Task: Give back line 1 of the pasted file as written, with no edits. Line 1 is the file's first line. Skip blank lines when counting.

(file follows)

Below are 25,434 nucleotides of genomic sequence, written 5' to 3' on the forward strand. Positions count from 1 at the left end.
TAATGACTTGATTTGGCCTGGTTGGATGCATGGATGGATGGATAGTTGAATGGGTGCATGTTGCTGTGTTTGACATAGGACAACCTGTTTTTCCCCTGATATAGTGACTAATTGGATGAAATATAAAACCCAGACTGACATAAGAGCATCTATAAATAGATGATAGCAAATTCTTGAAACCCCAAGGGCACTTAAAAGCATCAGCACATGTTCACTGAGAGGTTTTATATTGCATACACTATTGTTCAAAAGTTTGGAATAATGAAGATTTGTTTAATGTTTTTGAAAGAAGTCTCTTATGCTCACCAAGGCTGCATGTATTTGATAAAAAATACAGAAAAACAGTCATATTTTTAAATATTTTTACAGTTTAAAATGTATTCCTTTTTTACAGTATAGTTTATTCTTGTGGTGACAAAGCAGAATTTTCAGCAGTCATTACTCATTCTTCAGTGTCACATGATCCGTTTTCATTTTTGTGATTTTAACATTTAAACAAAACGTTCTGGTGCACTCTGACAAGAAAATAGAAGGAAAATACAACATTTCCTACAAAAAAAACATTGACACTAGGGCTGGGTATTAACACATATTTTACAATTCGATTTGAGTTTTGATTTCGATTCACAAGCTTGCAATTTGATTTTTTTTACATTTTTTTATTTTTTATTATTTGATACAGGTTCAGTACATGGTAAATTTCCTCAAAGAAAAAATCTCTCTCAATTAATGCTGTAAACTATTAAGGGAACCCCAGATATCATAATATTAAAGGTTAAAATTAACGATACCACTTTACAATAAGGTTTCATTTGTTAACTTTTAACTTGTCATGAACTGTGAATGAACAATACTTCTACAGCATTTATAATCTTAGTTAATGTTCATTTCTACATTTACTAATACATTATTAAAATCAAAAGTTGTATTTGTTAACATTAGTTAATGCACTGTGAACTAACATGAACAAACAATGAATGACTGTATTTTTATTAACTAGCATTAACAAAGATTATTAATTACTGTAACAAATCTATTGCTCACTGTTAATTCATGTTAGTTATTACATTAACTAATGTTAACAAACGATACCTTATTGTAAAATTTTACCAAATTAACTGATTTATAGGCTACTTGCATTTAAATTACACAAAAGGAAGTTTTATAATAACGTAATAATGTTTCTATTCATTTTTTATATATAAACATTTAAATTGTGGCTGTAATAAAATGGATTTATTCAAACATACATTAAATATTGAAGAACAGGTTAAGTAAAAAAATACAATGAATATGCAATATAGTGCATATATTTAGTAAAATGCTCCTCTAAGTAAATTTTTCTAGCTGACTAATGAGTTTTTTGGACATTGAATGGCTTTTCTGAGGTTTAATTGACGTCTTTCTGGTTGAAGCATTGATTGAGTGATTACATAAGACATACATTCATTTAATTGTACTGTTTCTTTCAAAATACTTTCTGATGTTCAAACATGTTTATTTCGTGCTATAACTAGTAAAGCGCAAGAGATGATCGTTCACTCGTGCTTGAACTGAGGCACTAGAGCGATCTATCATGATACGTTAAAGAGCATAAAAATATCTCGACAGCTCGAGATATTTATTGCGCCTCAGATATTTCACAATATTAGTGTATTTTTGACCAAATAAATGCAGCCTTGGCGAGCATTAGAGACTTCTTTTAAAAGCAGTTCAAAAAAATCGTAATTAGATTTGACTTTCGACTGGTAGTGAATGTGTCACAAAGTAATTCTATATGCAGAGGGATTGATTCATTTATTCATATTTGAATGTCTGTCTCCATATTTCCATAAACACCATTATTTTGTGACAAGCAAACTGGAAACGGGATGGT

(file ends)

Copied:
Below are 25,434 nucleotides of genomic sequence, written 5' to 3' on the forward strand. Positions count from 1 at the left end.